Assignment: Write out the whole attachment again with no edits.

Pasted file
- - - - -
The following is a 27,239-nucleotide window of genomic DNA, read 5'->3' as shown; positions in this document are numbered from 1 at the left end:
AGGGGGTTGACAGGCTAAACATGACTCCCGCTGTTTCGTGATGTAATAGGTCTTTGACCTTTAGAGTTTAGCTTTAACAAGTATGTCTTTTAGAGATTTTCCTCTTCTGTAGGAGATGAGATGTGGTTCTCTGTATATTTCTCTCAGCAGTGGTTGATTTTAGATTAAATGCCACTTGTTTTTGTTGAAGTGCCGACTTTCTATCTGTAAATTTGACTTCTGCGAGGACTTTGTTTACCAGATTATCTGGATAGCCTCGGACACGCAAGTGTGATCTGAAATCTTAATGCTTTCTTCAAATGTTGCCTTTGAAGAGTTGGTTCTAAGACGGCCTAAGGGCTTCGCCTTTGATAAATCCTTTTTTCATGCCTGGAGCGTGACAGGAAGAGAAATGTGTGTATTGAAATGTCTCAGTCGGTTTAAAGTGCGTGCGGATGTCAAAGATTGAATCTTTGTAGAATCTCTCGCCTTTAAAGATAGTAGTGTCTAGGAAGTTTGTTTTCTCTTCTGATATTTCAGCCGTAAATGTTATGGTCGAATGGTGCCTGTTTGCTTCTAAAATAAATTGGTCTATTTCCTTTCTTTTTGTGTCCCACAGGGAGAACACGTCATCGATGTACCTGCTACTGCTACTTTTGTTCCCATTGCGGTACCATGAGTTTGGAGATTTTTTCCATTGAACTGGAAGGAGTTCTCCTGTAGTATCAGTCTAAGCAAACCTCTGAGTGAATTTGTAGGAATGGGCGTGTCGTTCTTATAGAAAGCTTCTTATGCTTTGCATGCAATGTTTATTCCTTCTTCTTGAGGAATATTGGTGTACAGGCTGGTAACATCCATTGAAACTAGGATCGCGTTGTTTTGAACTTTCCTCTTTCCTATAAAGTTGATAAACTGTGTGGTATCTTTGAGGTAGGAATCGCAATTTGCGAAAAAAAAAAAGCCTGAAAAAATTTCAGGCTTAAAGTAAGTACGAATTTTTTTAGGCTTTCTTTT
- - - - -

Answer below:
The following is a 27,239-nucleotide window of genomic DNA, read 5'->3' as shown; positions in this document are numbered from 1 at the left end:
AGGGGGTTGACAGGCTAAACATGACTCCCGCTGTTTCGTGATGTAATAGGTCTTTGACCTTTAGAGTTTAGCTTTAACAAGTATGTCTTTTAGAGATTTTCCTCTTCTGTAGGAGATGAGATGTGGTTCTCTGTATATTTCTCTCAGCAGTGGTTGATTTTAGATTAAATGCCACTTGTTTTTGTTGAAGTGCCGACTTTCTATCTGTAAATTTGACTTCTGCGAGGACTTTGTTTACCAGATTATCTGGATAGCCTCGGACACGCAAGTGTGATCTGAAATCTTAATGCTTTCTTCAAATGTTGCCTTTGAAGAGTTGGTTCTAAGACGGCCTAAGGGCTTCGCCTTTGATAAATCCTTTTTTCATGCCTGGAGCGTGACAGGAAGAGAAATGTGTGTATTGAAATGTCTCAGTCGGTTTAAAGTGCGTGCGGATGTCAAAGATTGAATCTTTGTAGAATCTCTCGCCTTTAAAGATAGTAGTGTCTAGGAAGTTTGTTTTCTCTTCTGATATTTCAGCCGTAAATGTTATGGTCGAATGGTGCCTGTTTGCTTCTAAAATAAATTGGTCTATTTCCTTTCTTTTTGTGTCCCACAGGGAGAACACGTCATCGATGTACCTGCTACTGCTACTTTTGTTCCCATTGCGGTACCATGAGTTTGGAGATTTTTTCCATTGAACTGGAAGGAGTTCTCCTGTAGTATCAGTCTAAGCAAACCTCTGAGTGAATTTGTAGGAATGGGCGTGTCGTTCTTATAGAAAGCTTCTTATGCTTTGCATGCAATGTTTATTCCTTCTTCTTGAGGAATATTGGTGTACAGGCTGGTAACATCCATTGAAACTAGGATCGCGTTGTTTTGAACTTTCCTCTTTCCTATAAAGTTGATAAACTGTGTGGTATCTTTGAGGTAGGAATCGCAATTTGCGAAAAAAAAAAAGCCTGAAAAAATTTCAGGCTTAAAGTAAGTACGAATTTTTTTAGGCTTTCTTTT